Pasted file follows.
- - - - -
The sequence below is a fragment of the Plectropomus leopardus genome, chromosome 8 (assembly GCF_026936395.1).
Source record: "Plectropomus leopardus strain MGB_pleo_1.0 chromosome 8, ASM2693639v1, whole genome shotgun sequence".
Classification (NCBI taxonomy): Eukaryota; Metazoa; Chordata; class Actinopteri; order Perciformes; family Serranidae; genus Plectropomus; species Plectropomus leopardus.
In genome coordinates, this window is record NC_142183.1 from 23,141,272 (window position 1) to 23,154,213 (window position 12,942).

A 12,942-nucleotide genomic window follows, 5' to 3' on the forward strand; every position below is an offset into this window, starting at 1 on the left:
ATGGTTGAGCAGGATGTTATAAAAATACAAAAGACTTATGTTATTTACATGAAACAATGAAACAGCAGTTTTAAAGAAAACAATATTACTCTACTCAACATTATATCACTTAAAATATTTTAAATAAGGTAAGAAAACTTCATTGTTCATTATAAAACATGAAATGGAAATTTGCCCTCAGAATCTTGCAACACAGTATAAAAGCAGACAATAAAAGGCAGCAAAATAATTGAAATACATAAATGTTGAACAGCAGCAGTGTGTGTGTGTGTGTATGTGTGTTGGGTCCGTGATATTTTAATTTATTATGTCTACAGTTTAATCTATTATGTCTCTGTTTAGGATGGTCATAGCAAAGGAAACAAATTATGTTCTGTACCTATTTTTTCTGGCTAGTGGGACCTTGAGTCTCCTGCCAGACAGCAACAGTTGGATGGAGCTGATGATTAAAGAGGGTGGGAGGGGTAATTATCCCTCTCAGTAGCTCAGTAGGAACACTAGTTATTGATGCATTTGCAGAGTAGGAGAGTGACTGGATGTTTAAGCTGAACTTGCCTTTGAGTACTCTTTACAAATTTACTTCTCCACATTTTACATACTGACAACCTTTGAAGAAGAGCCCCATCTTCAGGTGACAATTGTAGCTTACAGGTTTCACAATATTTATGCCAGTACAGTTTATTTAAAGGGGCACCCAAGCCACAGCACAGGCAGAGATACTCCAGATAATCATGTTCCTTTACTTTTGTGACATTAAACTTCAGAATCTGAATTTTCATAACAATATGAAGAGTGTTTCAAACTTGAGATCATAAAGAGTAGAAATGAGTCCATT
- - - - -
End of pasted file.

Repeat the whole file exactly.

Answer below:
The sequence below is a fragment of the Plectropomus leopardus genome, chromosome 8 (assembly GCF_026936395.1).
Source record: "Plectropomus leopardus strain MGB_pleo_1.0 chromosome 8, ASM2693639v1, whole genome shotgun sequence".
Classification (NCBI taxonomy): Eukaryota; Metazoa; Chordata; class Actinopteri; order Perciformes; family Serranidae; genus Plectropomus; species Plectropomus leopardus.
In genome coordinates, this window is record NC_142183.1 from 23,141,272 (window position 1) to 23,154,213 (window position 12,942).

A 12,942-nucleotide genomic window follows, 5' to 3' on the forward strand; every position below is an offset into this window, starting at 1 on the left:
ATGGTTGAGCAGGATGTTATAAAAATACAAAAGACTTATGTTATTTACATGAAACAATGAAACAGCAGTTTTAAAGAAAACAATATTACTCTACTCAACATTATATCACTTAAAATATTTTAAATAAGGTAAGAAAACTTCATTGTTCATTATAAAACATGAAATGGAAATTTGCCCTCAGAATCTTGCAACACAGTATAAAAGCAGACAATAAAAGGCAGCAAAATAATTGAAATACATAAATGTTGAACAGCAGCAGTGTGTGTGTGTGTGTATGTGTGTTGGGTCCGTGATATTTTAATTTATTATGTCTACAGTTTAATCTATTATGTCTCTGTTTAGGATGGTCATAGCAAAGGAAACAAATTATGTTCTGTACCTATTTTTTCTGGCTAGTGGGACCTTGAGTCTCCTGCCAGACAGCAACAGTTGGATGGAGCTGATGATTAAAGAGGGTGGGAGGGGTAATTATCCCTCTCAGTAGCTCAGTAGGAACACTAGTTATTGATGCATTTGCAGAGTAGGAGAGTGACTGGATGTTTAAGCTGAACTTGCCTTTGAGTACTCTTTACAAATTTACTTCTCCACATTTTACATACTGACAACCTTTGAAGAAGAGCCCCATCTTCAGGTGACAATTGTAGCTTACAGGTTTCACAATATTTATGCCAGTACAGTTTATTTAAAGGGGCACCCAAGCCACAGCACAGGCAGAGATACTCCAGATAATCATGTTCCTTTACTTTTGTGACATTAAACTTCAGAATCTGAATTTTCATAACAATATGAAGAGTGTTTCAAACTTGAGATCATAAAGAGTAGAAATGAGTCCATT